Organizing Resistance — A retrospective on the 2008 Republican National Convention
Contributed by: Anonymous
On September 1, 2008 several hundred activists from around the country converged on St. Paul’s downtown business district to execute a carefully planned strategy to stop the first day of the Republican National Convention. Just before noon that day, blockades began to move into place, holding back buses filled with delegates. Over the next several hours more than three dozen affinity groups, each numbering between five and fifty participants, moved into the city’s streets in a converted effort to stop traffic and block delegates.
Tactics ranged from simple sit-ins in intersections to snake marches and black blocs to blockades with disabled cars, chains, and lockboxes. St. Paul Police, whose ranks were bolstered with officers on loan from almost every jurisdiction in Minnesota, reacted aggressively. Police strategically and methodically worked to force protesters out of key intersections and off of main thoroughfares. They used blunt object force, chemical weapons, and concussion grenades to attempt to disburse, or at least push back crowds. And when their numbers allowed, police surrounded and arrested entire groups of protesters, reporters, and bystanders.
Protestors fought back in a series of skirmishes. Linking arms small groups were able to hold back the police’s advance and maintain their territory, if only for a short time. Equipped with goggles, masks, and bandanas groups of activists were able to withstand the onslaught of chemical weapons. Organized into small and tight knit groups protesters were able to swarm police and un-arrest some of their companions who had been snatched by police.
In the end, however, virtually all of the RNC delegates were able to get into the convention, relatively un-delayed. And the convention’s first day, which had been hyped as a neo-con ‘must see’ event headlined by luminaries like sitting President George W Bush, had been scaled back so that state and federal politicians could concentrate on relief efforts in the wake of Hurricane Gustav’s landfall in New Orleans.
But the relatively unfettered, if lackluster, commencement of day one of the Republican National Convention, did not mean that the protests were tactically ineffective. Traffic was blocked for several hours in downtown St. Paul and during the chaotic scene the swarm of protesters was able to disable at least two buses by slashing their tires and smashing their windows. Delegates were delayed in getting to the Excel Center and hundreds of America’s political elite were directly and personally confronted by an energetic declaration of opposition. Local police forces were overwhelmed and later reported to an unsympathetic corporate press that officers were “frightened” by the action on the streets.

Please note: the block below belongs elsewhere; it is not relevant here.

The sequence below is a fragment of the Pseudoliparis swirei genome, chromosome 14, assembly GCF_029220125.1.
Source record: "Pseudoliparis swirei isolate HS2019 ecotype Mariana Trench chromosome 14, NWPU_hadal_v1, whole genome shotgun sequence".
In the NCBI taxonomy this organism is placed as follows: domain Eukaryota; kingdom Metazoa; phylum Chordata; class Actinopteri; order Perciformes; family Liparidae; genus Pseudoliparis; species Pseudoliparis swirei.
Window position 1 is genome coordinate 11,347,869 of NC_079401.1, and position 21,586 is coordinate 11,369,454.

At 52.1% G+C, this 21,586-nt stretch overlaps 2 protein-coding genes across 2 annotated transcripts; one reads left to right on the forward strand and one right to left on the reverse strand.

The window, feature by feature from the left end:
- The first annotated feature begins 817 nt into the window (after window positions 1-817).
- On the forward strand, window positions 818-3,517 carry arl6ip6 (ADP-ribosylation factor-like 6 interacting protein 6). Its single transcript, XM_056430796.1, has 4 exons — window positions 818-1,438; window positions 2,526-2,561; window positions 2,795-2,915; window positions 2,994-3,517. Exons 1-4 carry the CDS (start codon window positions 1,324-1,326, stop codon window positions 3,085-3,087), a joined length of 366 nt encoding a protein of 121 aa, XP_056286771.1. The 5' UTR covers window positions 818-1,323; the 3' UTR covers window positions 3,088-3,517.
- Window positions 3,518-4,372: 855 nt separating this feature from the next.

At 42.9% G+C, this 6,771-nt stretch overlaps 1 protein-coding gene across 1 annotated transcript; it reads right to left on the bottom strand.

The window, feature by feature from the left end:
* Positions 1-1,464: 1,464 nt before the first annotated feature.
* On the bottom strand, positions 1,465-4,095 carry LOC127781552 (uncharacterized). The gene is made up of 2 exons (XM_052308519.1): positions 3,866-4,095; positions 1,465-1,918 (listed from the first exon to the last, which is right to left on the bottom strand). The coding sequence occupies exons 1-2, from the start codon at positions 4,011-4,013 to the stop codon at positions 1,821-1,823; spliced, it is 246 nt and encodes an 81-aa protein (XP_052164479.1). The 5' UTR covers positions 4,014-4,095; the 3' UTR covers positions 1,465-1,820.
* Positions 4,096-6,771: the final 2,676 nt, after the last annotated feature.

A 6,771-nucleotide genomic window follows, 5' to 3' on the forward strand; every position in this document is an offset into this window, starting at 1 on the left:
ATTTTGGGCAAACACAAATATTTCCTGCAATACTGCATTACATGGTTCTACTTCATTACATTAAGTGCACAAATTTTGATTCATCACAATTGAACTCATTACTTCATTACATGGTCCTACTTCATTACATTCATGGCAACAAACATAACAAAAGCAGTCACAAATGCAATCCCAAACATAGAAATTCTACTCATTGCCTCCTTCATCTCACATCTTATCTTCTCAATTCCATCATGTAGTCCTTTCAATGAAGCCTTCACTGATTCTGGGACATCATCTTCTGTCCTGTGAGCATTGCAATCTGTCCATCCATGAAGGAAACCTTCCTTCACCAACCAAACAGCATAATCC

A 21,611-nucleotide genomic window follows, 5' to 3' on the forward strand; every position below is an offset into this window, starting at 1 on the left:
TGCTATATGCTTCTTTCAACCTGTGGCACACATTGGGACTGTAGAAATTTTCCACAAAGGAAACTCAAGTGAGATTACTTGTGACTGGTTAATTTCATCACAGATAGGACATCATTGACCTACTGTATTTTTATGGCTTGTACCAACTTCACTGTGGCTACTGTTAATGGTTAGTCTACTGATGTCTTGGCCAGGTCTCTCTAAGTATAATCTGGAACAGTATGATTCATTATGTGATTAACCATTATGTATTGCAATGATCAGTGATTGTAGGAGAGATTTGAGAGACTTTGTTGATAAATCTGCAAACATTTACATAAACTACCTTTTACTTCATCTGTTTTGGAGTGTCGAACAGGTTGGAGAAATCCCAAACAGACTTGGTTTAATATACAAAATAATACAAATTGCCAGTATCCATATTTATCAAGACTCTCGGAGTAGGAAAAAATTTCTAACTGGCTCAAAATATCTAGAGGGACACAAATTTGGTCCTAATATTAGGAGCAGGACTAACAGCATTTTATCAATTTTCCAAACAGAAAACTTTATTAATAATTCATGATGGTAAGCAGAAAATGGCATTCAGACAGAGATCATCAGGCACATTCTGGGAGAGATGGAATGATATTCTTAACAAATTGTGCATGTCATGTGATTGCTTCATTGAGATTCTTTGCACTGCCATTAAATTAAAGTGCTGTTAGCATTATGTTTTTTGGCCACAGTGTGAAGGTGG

In the days and weeks following the Republican National Convention, there has been no shortage of dramatic written accounts of the day’s actions, breathtaking still photographs of various clashes with police, and captivating video footage city streets filled with tear gas and concussion grenades exploding like low flying fireworks. Telling this collective story and reliving this collective experience is fundamentally important for anti-authoritarian resistance movements in the United States; by remembering these huge sparks in activity we remind ourselves that we can confront the state in all of its might and all of a sudden another world seems so much closer and so much more real.
But just as important as telling our collective stories is learning from our collective experiences. While many impressive and heroic actions were taken on the streets of St. Paul, it was the months and months of organizing and mobilizing in community centers, living rooms and city parks in the Twin Cities and across the country that yielded the framework and infrastructure that allowed us to go head to head with the state in St. Paul.
A preliminarily analysis of the organizing process that facilitated the attempts to shut down the Republican National Convention presents a few interesting questions: How did this framework come together and what differentiates this organizing effort from organizing efforts for previous mobilizations? What unique challenges and circumstances did organizers in the Twin Cities face and how were they addressed? What limitations did we put on ourselves and where did we miss opportunities? How can this experience be used as a roadmap for facilitating future actions?
To be sure, any analysis of an effort as multifaceted and complex as this action will be limited and incomplete. But these questions provide a starting point for synthesizing what we learned from this undertaking.
We did not write this but for an impersonal analysis of the RNC actions we agree with it. We are working on a collective analysis of our experience at the RNC and will hopefully post it within the next few weeks.